If you’re a music student, you’ve probably heard your teacher tell you, “Don’t forget to practice your scales!” once or twice or maybe a thousand times. If you’re anything like me, you would probably groan and quickly play through your scales so you could move onto practicing your pieces. However, scales aren’t just about putting in the time. They give you the opportunity to strip away the dozens of other variables you would otherwise encounter in a piece to expose what is essentially the building blocks of music. Below is a list of reasons why scales are probably the most important thing to practice on a daily basis.

1. Intonation - For most instrumentalists (aside from pianists), we need to learn how to play in tune. Scales allow you to practice basic finger patterns while checking the intonation of each note. Familiarizing yourself with the sounds of the different major and minor keys can help you develop your ear.

2. Rhythm - Scales are a great way to work on your internal pulse. Start by playing each note of the scale as a whole note. Next, play each note of the scales as a half notes, then quarter notes, then eighth notes, and so on. For string players, this means playing the scale with one note per bow, then two notes per bow, then four notes per bow, then eight notes per bow, and so on. I recommend using a metronome to make sure your note divisions are precise.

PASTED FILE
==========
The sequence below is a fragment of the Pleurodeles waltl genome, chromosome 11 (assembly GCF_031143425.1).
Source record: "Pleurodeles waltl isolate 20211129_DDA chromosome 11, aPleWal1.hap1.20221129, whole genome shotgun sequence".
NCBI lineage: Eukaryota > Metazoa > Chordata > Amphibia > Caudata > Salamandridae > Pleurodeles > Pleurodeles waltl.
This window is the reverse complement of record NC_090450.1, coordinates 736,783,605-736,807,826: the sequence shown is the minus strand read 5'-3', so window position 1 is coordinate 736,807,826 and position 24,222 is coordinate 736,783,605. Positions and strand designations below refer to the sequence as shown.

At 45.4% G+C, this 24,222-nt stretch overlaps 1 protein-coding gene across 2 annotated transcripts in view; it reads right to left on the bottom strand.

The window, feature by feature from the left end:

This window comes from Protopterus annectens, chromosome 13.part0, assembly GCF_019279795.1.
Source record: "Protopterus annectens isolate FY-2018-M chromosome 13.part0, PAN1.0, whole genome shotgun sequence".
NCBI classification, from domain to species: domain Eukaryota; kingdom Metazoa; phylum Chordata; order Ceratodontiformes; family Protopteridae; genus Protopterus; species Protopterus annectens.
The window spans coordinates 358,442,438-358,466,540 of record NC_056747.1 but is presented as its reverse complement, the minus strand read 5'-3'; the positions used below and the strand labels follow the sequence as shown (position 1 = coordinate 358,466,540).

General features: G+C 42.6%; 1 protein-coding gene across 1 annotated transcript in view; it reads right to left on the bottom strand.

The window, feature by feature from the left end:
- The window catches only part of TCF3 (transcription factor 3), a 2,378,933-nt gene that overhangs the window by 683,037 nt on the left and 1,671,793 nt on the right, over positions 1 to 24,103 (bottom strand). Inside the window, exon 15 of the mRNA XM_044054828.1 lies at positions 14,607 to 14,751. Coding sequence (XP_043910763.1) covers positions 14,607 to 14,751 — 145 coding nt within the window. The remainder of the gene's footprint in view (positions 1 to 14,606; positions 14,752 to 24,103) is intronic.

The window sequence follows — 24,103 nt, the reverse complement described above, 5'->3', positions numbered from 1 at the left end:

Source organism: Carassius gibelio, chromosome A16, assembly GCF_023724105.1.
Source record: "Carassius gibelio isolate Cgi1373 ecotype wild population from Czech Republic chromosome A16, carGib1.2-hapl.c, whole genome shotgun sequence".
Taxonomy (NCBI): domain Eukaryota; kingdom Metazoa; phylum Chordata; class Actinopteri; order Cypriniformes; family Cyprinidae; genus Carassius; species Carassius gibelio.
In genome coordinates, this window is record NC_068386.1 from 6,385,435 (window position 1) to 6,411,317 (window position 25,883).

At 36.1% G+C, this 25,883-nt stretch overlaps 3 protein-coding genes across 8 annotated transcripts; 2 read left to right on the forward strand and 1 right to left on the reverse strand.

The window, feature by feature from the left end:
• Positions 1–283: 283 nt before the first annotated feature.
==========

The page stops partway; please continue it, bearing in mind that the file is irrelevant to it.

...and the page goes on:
3. Technique - While playing a piece of music, there are dozens of technical aspects to focus on all at once. Scales allow us to focus on the fundamentals of technique, such as tone, bow speed, contact point, smooth shifts, and vibrato. We can then apply these techniques to the challenges we encounter in our repertoire.

4. Music theory - As you progress in your studies as a music student, you begin to learn about all kinds of aspects of music theory, such as key signatures, chords, modulations, modes, and more. Music theory will be much easier to understand if you know your scales.

5. Sight reading - If you learn how to play all of your scales, you will have learned how to play every note on your instrument. This will help develop your music reading ability, as in turn, your ability to quickly translate the notes you see on the page into sounds on your instrument.